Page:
Sony KDL-32EX723 review

Crisp pictures and neat tricks from this mid-range smart TV

Sony KDL-32EX723
3D on a 32-inch screen isn't for everyone

Why you can trust TechRadar We spend hours testing every product or service we review, so you can be sure you’re buying the best. Find out more about how we test.


Sony kdl-32ex723

The 32EX723 feels pretty average in the sound department. As so often happens with relatively small, flat TVs, there just isn't enough headroom in the mid-range to squeeze in a complex soundstage.

The result is a sound that feels rather thin, compressed and indistinct. It can nudge over into harshness, too, if there's an excess of treble sound information to deal with.


On the one hand, the 32EX723's above-par 2D picture performance and extensive, well-pitched multimedia services look attractive on a £750 TV.

However, it's impossible to shake the suspicion that you're paying at least a little for the TV's 3D capabilities, even though these 3D capabilities are hamstrung by crosstalk noise to the extent that they're almost unusable.

Ease of use

Sony has revamped its on-screen menus, with mostly positive results. Pressing the remote's large, colour-defined Home button shrinks the picture by around a third and moves it into the top left corner, while double-axis menus appear along the bottom and up the right-hand side. The effect is not unlike that seen with the Sharp Quattron LC46LE821E, and is much easier to follow than the cluttered, PS3-like approach used by last year's Sony models.

It's great, too, to find that the online services have been moved into a dedicated on-screen space where you can see and access most of the current options without having to scroll down huge lists like you had to with the previous interface.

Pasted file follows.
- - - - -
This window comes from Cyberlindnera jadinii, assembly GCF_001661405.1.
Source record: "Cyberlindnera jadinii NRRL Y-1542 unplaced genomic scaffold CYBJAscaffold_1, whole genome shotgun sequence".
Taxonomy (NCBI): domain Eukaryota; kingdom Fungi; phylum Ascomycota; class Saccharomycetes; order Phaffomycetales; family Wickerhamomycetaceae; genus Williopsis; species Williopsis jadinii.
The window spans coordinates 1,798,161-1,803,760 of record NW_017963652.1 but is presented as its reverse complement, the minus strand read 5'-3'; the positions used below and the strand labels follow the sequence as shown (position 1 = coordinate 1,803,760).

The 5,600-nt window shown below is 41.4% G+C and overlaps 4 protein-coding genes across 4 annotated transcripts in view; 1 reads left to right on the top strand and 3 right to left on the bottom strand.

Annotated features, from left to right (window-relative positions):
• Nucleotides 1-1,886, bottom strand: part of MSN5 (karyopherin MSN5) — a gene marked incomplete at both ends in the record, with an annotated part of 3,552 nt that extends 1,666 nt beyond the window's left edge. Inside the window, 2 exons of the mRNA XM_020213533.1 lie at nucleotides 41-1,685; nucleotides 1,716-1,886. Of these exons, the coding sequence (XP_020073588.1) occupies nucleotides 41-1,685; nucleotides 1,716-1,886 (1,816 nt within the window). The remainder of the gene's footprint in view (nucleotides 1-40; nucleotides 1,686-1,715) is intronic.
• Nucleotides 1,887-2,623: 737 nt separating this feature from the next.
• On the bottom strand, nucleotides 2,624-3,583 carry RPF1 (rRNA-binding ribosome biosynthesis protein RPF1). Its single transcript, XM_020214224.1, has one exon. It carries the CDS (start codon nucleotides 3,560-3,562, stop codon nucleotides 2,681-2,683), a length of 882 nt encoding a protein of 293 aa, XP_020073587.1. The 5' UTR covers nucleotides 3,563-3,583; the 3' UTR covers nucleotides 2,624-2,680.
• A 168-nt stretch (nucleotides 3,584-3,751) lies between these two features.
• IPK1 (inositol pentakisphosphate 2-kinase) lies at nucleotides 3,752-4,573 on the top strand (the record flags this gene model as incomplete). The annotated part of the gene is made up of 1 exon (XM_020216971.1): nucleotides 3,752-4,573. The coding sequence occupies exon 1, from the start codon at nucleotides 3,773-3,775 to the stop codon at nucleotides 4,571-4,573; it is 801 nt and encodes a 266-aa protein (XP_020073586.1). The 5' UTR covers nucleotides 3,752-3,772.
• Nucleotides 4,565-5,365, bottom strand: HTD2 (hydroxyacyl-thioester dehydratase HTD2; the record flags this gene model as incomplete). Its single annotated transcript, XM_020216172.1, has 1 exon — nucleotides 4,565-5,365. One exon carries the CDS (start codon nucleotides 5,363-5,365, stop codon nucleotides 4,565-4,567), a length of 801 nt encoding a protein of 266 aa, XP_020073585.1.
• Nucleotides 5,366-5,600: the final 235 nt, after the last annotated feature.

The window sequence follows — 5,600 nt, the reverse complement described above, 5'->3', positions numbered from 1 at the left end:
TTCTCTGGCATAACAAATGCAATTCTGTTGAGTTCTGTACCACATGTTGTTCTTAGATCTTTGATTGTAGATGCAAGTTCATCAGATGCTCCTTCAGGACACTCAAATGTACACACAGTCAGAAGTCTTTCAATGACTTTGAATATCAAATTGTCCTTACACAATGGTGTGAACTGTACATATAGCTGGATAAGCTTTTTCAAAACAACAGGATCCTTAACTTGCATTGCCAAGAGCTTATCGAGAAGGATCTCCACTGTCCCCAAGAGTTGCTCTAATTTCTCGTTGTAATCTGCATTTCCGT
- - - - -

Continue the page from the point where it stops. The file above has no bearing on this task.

The remote control takes a little getting used to, because its layout feels as if some features have just been retrofitted to an old design where buttons were originally intended for something else. But once you've learned your way around, you appreciate how many features you can access directly from a button.

Our two main issues with the operating system concern the iManual and the web browser. The iManual is a standalone on-screen manual, rather than a truly interactive one where you can call up quick explanations of particular features. This makes it quite time-consuming and difficult to find the section of the iManual you want, and makes you wish for a paper manual fairly quickly.

The internet browser's text is just too small to be readable unless you've got your face right up against the screen. This is true even if you adjust the text display option to Large. It's quite bizarre that Sony didn't include a simple Magnify button in the browser controls.

Couple the painfully small text with the sheer tedium of using the remote control to move around a typical website, and the experience becomes one that only a masochist would want to take on very often. Shame.

John Archer
AV Technology Contributor

John has been writing about home entertainment technology for more than two decades - an especially impressive feat considering he still claims to only be 35 years old (yeah, right). In that time he’s reviewed hundreds if not thousands of TVs, projectors and speakers, and spent frankly far too long sitting by himself in a dark room.